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RELEASE DATE (NA): June 16, 1993 GENRE: Platformer
// review by SoyBomb

O Possum, My Possum!

I'm not entirely sure what was going on in the 1990s, but there was a massive explosion of games centered around anthropomorphized heroes: Bubsy the Bobcat, Crash Bandicoot, Aero the Acrobat, Fox McCloud, Sonic the Hedgehog, Mr. Nutz, Jazz Jackrabbit, Zero the Kamikaze Squirrel... The list goes on and on. There must have been something in the drinking water that caused this flow of fuzzy creatures into our gaming consoles. Many of these games weren't even that memorable; do you know of anyone who has praised Zero the Kamikaze Squirrel in the past decade? No, no, you don't. With the endless stream of weird animalia that could save the daylia, it's no wonder so many of them were lost in the fold. Perhaps this was for the best, considering some of them were pretty sub-par. But we shouldn't discard all of them; many of these games were quite good, despite having a furry protagonist. Rocket Knight Adventures is clearly one of them.

Rocket Knight Adventures was designed by Nobuya Nakazato. That name probably doesn't mean a thing to you, but his resumé might. He was largely responsible for both Contra III: The Alien Wars (SNES) and Contra: Hard Corps (Genesis). Those games are pretty bad-ass and were notorious for not holding back, throwing every boss and bullet at you that they could. When you look at the cover art for Rocket Knight Adventures and see an opossum in a blue suit of armor wielding a sword, you probably couldn't imagine anything except a generic platformer with scowl-pasted woodland creatures wanting to crack your acorns. Tell me, how does it feel to be wrong?

As Sparkster, one of the Rocket Knights from the Kingdom of Zebulos, his goal is to avenge his father from his murderer, Axel Gear, as well as save the beloved Princess Sherry from the clutches of Axel Gear and Emperor Devilgus Devotindos (that name alone in frightening). There is a more detailed backstory, yes, but the game focuses solely on pure, uncompromising action. Nothing is out of bounds in this Rocket Knight's adventures. Each of the seven stages is brimming with pig baddies, bosses, and obstacles designed to keep you on your toes. One minute you might be slicing up a tank on a wooden bridge; the next, a flailing robot taller then the mountain range might be trying to take a chunk out of your hide; another, a giant space-walking robot might need some taming. Just like in the 16-bit Contra titles, Rocket Knight Adventures adamantly refuses to give you much resting time between bouts of sword-swinging and rocketeering.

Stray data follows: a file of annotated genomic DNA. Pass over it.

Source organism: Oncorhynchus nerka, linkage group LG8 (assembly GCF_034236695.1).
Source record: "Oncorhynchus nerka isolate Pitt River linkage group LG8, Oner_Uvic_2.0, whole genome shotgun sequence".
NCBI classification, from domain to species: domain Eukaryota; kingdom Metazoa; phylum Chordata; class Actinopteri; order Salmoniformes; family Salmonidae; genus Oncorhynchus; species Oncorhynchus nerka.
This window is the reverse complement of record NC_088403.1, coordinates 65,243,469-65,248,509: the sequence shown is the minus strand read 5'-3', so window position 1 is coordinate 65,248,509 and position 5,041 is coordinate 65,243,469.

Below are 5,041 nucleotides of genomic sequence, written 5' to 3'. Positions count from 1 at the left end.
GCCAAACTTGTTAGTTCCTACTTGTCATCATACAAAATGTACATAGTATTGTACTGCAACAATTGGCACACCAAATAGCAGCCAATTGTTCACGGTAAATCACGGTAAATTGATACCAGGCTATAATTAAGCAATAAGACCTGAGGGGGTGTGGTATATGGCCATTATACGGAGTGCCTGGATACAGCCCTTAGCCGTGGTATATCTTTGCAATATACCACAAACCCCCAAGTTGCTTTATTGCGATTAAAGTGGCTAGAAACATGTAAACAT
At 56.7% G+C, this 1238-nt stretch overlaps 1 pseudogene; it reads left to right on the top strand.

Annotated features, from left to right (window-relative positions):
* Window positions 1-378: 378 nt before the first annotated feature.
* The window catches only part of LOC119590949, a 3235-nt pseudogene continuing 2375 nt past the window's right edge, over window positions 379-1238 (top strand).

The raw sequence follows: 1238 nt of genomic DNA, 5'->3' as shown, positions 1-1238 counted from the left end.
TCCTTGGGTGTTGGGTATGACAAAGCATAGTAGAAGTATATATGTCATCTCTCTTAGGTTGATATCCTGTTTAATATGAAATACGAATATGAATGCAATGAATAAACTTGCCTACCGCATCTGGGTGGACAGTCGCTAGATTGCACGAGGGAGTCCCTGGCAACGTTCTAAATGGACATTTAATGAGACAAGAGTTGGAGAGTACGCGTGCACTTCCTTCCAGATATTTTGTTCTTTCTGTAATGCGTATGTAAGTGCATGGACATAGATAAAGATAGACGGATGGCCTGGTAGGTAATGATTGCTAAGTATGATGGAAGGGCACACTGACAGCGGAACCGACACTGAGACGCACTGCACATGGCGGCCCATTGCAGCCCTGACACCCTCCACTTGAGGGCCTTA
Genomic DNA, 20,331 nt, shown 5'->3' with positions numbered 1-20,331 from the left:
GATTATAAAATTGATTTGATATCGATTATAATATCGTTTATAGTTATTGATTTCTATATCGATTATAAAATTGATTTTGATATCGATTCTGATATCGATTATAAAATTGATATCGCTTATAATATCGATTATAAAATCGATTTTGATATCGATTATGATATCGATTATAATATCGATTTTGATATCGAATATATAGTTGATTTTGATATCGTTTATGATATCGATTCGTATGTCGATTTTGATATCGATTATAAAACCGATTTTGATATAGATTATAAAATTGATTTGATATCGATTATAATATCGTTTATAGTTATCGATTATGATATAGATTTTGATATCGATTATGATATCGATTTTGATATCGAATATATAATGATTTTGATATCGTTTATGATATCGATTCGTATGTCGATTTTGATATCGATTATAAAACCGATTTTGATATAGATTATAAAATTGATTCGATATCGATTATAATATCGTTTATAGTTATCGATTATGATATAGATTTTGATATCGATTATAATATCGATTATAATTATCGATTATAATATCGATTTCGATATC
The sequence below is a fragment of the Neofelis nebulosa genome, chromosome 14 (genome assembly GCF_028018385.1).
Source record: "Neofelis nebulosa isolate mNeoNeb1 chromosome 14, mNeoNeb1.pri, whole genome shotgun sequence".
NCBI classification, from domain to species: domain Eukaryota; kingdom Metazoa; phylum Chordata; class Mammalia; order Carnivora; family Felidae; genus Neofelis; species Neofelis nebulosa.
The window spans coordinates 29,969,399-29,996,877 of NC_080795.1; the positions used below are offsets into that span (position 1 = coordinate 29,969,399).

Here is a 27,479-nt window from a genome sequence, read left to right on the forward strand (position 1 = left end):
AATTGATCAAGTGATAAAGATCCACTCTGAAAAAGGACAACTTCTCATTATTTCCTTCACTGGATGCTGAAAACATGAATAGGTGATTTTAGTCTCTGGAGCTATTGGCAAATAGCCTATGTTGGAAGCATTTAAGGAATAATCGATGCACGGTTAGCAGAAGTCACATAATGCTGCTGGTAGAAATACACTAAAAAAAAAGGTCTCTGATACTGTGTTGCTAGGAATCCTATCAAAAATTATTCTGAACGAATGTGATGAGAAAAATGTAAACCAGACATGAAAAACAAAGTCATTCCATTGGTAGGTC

Roadkill lives... to kill again!

This game also spans multiple genres and features some innovative ways to play. Sparkster himself has a couple of unique abilities. In addition to his sword, which can fire off a swipe-shaped projectile to fend off foes from a short distance, he also boasts a rocket pack. (The word "Rocket" in the title likely gave away that little tidbit.) After manually charging your rocket pack, you can jet yourself off in one of eight directions. This will definitely come in handy for reaching items floating way up in the air, bouncing off walls, or just escaping from anything nasty that wants you dead. You need to be holding down the direction you want when you release the charging button, or you'll end up just doing a spin move in place, which can be helpful at times as well, but not when you're in a hurry to get somewhere. You actually don't have much opportunity to make much use of the rocket abilities, though, which is surprising. Sparkster can also hang from certain platforms by his tail, and I'm cool with that, too.

Though the majority of the game takes place in the style of a platformer, other gameplay styles are interspersed, such as turning Sparkster into a makeshift fighter ship as the game enters into horizontal shmup mode. Sparkster even gets to hop into a giant mech and duke it out with Axel Gear in a fight to the death! It's with these variations that Rocket Knight Adventures fails to ever get dull. Even without them, there would still be enough action to keep you on the edge of your seat. And that seat might get a little moist with all the sweat it will need to absorb because Rocket Knight Adventures is tough as nails. Regardless of your difficulty level, Konami will try to eat you for breakfast. Alive. Without a marinade. That's the definition of ruggedness. But our opossum buddy can handle it, right?

If the action wasn't enough to satisfy you, know that you'll be treated to gorgeous graphics. Rocket Knight Adventures was one of those Konami games that pushed the console to its limits, just like Contra: Hard Corps and Castlevania: Bloodlines. Neat graphical effects such as reflective surfaces and screen warping from heat were tasks the Genesis probably wasn't meant to perform, but Konami sure knew how to get the most out of that black box. The bosses are pretty large and menacing as well, just adding to the eye candy factor; it's impressive how they are made up of so many different moving parts together. And, of course, you have some nice scenery. I just know we all play games for the rolling hillsides and such. In another surprising move, the audio doesn't sound like it's coming from a buffalo's backside, unlike some less-than-smooth criminals on the Genesis.

For Genesis owners and fans of gritty, tough challenging platformers alike, Rocket Knight Adventures feels like an essential part of any collection. I went into the quest with mild expectations and walked away stunned. That doesn't happen too often, and that's a solid indicator that there's definitely some magic in that ol' dark cartridge. Rocket Knight Adventures is one of the best platformers I've played for the Genesis and it's worth a visit if you can find it.

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